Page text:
In a debut high-yield bond issue, SAExploration placed $150 million of 10% secured notes due 2019 at par in June 2014 via sole bookrunner Jefferies. Proceeds refinanced debt and funded equipment purchases for operations in Alaska.

SAExploration provides seismic data acquisition services to oil-and-gas E&P companies, specializing in logistically challenging, remote, and environmentally sensitive regions such as Arctic Alaska, tropical South America, and shallow and deep-water marine environments. — Abby Latour

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Dakota Plains Amends Forbearance Agreement; Eyes Aug. 1 Restructuring Plan

Midstream energy company Dakota Plains disclosed that it has entered into an amendment to the forbearance agreement it entered into in May. The company has also entered into an amendment to its revolver and secured a one-time waiver of revolver loan borrowing requirements.

Under the terms of the amendment made to the forbearance agreement, the termination date has been extended to Aug. 31, from July 25. Also, the company is required to submit a restructuring plan to SunTrust Robinson Humphrey, the administrative agent, before Aug. 1 together with a timeline for completing the restructuring plan.

Meanwhile, lenders have agreed to an amendment that would increase aggregate revolver commitments to $20.5 million, from $20 million, and approved a one-time waiver of certain revolver loan borrowing requirements to allow a funding in the amount of $500,000 on or around July 6.

As of March 31, 2016, there was $55.4 million outstanding under the credit facility.

In December 2015, the company extended the maturity date of a tranche B term loan that then totaled $22.5 million to January 2017, from December 2015, and modified certain covenants.

Under the terms of that amendment, the leverage ratio was set at 9.42x through the fiscal quarter ending June 30, 2016, then at a ratio of 7.52x in the fiscal quarter ending Sept. 30, 2016; 5.15x in the fiscal quarter ending on Dec. 31, 2016; and 3.5x for each fiscal quarter ending on or after March 31, 2017. The deal is also covered by a fixed-charge coverage ratio set at 1.5x. As a result of that amendment, pricing under the tranche B term loan increased by 25 bps, to L+950.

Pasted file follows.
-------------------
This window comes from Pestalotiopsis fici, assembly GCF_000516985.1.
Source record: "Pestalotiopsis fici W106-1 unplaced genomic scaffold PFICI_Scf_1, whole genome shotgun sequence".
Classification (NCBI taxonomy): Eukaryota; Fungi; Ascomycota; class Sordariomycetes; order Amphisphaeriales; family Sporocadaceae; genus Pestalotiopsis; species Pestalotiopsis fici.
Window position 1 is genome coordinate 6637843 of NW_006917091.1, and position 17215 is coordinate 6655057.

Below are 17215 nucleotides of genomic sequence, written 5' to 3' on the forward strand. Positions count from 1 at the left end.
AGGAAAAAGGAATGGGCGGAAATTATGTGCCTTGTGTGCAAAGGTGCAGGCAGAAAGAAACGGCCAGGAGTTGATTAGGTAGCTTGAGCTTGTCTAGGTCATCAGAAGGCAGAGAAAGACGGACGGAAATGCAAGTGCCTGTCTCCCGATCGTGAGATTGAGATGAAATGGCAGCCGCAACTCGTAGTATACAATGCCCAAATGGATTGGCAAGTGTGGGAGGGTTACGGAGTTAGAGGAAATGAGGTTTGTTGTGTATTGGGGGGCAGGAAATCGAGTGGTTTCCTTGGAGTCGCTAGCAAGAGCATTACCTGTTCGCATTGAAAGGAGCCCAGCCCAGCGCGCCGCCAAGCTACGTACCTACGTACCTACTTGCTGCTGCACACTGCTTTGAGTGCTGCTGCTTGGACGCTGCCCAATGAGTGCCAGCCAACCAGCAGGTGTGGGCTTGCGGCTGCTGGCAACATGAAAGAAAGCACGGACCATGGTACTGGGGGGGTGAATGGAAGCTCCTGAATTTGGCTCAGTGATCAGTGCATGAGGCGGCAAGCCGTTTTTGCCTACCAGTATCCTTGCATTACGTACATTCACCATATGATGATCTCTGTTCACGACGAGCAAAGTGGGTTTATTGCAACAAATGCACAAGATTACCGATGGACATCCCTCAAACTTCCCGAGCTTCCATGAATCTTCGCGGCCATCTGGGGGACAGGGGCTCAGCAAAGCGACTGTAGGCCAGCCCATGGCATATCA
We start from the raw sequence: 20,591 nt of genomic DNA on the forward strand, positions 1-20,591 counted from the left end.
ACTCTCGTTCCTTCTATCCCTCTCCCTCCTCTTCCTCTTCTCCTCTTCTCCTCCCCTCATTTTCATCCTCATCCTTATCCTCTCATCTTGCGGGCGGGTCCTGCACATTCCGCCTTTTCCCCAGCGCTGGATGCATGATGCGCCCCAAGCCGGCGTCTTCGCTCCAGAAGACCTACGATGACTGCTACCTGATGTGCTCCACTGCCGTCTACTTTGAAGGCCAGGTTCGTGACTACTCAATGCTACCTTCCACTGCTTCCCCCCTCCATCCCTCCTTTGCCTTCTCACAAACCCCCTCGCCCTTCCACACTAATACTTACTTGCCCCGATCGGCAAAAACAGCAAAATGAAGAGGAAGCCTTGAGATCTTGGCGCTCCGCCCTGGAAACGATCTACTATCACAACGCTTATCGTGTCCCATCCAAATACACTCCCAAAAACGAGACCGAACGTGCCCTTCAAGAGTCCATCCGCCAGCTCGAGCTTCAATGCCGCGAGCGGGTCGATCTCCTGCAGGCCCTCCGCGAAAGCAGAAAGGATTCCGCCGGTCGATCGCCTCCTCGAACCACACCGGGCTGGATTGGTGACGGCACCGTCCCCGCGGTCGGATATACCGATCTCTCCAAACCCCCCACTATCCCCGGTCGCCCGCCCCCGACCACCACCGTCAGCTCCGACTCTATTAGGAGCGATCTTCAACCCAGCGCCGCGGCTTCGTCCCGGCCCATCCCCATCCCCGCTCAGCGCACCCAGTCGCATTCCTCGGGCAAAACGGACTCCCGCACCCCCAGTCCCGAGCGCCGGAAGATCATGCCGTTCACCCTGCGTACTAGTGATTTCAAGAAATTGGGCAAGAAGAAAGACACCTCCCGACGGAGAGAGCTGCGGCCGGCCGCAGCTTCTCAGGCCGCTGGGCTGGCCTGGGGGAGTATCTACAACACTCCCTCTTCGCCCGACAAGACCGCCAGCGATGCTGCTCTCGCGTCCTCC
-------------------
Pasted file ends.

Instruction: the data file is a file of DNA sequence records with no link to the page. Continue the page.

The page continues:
The credit facility also includes a tranche A term loan due December 2017, which then totaled $15 million, and a $57.5 million revolver due December 2017. Pricing on the tranche A term loan and revolver ranges from L+350–425, tied to a leverage-based grid.

Dakota Plains obtained the credit facility in December 2014 to buy interests from its former partner in an oil-transloading joint venture, a sand-transloading joint venture, and an oil-marketing joint venture, and to refinance unsecured promissory notes. —Richard Kellerhals

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Bankruptcy: Hercules Offshore Files Prepackaged Chapter 11

Hercules Offshore filed its prepackaged Chapter 11 today in Wilmington, Del., the company announced. The company said that lenders holding roughly 99.7% of its first-lien claims voted in favor of the proposed reorganization plan.

As reported, the company announced late last month that it would solicit acceptances to a prepackaged reorganization plan and file for Chapter 11. As also reported, the company only emerged from Chapter 11 last November with a new $450 million senior secured facility in place that was backstopped by a group of the company’s then bondholders (“Hercules Offshore emerges from Chapter 11,” LCD, Nov. 6, 2015).

The company said that under the terms of the current reorganization plan, the company’s assets would be marketed for sale, with those left unsold at the completion of the Chapter 11 process placed into a wind-down vehicle until sales are finalized.

The company’s international subsidiaries are not included as part of the Chapter 11 case, but will be part of the sale process, the company said.

Unsecured creditors will be paid in full in the ordinary course of business or at the completion of the Chapter 11 process.

Shareholders would receive $12.5 million in cash and interests in the wind-down vehicle if they vote as a class to accept the plan, or just interests in the wind-down vehicle if the class votes against the plan.

“Importantly,” the company said, “shareholders will have to wait until the lenders are paid in full before receiving any recovery on their interests if the class votes to reject the plan as opposed to receiving their pro rata share of $12.5 million on the effective date of the plan and incremental cash distributions thereafter based on the success of the sale process if the class votes to accept the plan.”

The company said it is continuing to solicit votes on the proposed plan from Hercules shareholders.

Akin Gump Strauss Hauer & Feld is the company’s legal counsel, PJT Partners is the company’s financial advisor, and FTI Consulting its restructuring advisor. — Alan Zimmerman